## Towards the Cantor set

Today we will “construct” the standard (ternary) Cantor set [1]. We start with the closed unit interval $\mathcal{C}_0 := [0,1]$, and then remove its open middle third $]1/3, 2/3[$ to obtain $\mathcal{C}_1 := [0, 1/3] \cup [2/3, 1]$. We then remove the open middle thirds of each of these two intervals to obtain

$\mathcal{C}_2 := [0, 1/9] \cup [2/9, 3/9] \cup [6/9, 7/9] \cup [8/9, 1]$

and, continuing this process ad infinitum, we obtain a nested sequence of compact sets $\mathcal{C}_0 \supset \mathcal{C}_1 \supset \mathcal{C}_2 \supset \dots$. Note that $\mathcal{C}_n$ is the union of $2^n$ intervals, each of length $3^{-n}$. We refer to the following set

$\mathcal{C} := \displaystyle\bigcap_{n=0}^{\infty} \mathcal{C}_n$

as the standard (ternary) Cantor set. This set is most interesting, indeed, since it is uncountable and has Lebesgue measure zero [1].

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In Haskell, a closed interval $[a, b]$ can be represented by an ordered pair $(a,b)$. Each set $\mathcal{C}_n$ can be represented by a list of ordered pairs, where each pair represents a closed interval. We create a function $f$ that takes $\mathcal{C}_n$ and returns $\mathcal{C}_{n+1} = f ( \mathcal{C}_n )$. We will work with arbitrary-precision rational numbers, not floating-point numbers.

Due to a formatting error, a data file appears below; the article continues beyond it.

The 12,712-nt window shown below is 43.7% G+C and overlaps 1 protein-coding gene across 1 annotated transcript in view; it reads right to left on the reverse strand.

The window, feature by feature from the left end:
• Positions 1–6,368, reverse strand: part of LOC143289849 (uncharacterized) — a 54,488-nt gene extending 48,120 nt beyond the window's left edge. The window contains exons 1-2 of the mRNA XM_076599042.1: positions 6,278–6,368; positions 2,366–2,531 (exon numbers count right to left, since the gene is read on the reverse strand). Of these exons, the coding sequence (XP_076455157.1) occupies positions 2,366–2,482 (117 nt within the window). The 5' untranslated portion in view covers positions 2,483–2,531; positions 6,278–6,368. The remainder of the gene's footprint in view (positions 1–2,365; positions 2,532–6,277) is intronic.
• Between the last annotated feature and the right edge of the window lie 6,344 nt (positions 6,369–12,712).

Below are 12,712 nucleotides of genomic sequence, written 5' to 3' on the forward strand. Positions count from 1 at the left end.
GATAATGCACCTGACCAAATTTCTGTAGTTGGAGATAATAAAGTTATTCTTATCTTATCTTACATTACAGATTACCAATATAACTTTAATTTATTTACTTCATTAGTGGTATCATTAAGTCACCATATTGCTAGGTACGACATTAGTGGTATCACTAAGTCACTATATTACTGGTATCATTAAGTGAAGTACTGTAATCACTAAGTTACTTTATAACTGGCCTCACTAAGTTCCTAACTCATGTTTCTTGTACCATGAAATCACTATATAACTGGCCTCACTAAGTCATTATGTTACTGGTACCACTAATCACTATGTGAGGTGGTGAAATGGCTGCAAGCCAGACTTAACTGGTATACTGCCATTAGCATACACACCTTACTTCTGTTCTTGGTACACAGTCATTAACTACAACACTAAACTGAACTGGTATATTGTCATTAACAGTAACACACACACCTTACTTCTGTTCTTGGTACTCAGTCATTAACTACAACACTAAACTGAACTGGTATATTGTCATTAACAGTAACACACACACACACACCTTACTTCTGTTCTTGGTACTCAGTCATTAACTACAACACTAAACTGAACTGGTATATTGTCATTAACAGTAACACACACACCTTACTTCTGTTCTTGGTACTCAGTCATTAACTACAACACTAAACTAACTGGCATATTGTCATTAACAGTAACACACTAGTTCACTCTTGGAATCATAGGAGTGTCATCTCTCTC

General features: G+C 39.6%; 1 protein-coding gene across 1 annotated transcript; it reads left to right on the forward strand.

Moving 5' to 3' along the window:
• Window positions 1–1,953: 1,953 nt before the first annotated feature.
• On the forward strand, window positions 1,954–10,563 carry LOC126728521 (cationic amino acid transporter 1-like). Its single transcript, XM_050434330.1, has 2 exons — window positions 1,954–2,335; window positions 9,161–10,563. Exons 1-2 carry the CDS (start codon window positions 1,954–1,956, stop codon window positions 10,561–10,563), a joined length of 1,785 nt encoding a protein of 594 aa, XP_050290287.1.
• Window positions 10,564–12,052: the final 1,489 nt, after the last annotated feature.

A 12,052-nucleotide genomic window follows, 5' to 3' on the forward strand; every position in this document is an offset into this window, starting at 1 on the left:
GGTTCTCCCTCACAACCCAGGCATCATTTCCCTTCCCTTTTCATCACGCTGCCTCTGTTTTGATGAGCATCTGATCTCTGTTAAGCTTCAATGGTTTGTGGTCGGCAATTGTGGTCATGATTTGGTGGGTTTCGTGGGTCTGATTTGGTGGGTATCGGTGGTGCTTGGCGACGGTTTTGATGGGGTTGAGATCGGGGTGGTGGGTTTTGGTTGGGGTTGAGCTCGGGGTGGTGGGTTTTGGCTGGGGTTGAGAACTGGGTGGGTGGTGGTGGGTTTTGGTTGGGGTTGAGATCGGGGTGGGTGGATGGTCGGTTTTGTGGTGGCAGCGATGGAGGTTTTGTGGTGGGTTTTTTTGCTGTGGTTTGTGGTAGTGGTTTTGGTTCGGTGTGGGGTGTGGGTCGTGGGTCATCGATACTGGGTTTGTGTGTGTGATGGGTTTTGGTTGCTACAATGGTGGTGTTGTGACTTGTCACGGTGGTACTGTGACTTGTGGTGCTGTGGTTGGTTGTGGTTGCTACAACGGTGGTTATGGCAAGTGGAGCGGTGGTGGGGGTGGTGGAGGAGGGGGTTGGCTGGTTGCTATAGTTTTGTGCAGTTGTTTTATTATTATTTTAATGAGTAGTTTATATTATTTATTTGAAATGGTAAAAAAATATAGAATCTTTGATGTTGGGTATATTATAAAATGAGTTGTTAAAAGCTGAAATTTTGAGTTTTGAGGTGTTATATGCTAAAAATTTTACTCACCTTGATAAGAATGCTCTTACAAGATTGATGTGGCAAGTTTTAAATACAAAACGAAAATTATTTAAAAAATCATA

The followingÂ Haskell script lazily generates the sequence of sets:

import Data.Ratio

type Interval = (Rational, Rational)

-- remove the middle third of an interval
removeMiddleThird :: Interval -> [Interval]
removeMiddleThird (a,b) = [(a,b'),(a',b)]
where b' = (2%3)*a + (1%3)*b
a' = (1%3)*a + (2%3)*b

-- define function f
f :: [Interval] -> [Interval]
f intervals = concat $map removeMiddleThird intervals -- create list of sets sets :: [[Interval]] sets = iterate f [(0,1)] -- define Lebesgue measure measure :: Interval -> Rational measure (a,b) = b - a Note that we used function iterate to generate the sequence of sets. Here is a GHCi session: *Main> -- take first 4 sets *Main> take 4 sets [[(0 % 1,1 % 1)],[(0 % 1,1 % 3),(2 % 3,1 % 1)], [(0 % 1,1 % 9),(2 % 9,1 % 3),(2 % 3,7 % 9),(8 % 9,1 % 1)], [(0 % 1,1 % 27),(2 % 27,1 % 9),(2 % 9,7 % 27),(8 % 27,1 % 3), (2 % 3,19 % 27),(20 % 27,7 % 9),(8 % 9,25 % 27),(26 % 27,1 % 1)]] *Main> -- compute measure of C_0 *Main> sum$ map measure (sets !! 0)
1 % 1
*Main> -- compute measure of C_1
*Main> sum $map measure (sets !! 1) 2 % 3 *Main> -- compute measure of C_2 *Main> sum$ map measure (sets !! 2)
4 % 9
*Main> -- compute measure of C_3
*Main> sum \$ map measure (sets !! 3)
8 % 27

This is arguably the most useless Haskell script ever written.

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References

[1] Charles Chapman Pugh, Real Mathematical Analysis, Springer-Verlag, New York, 2002.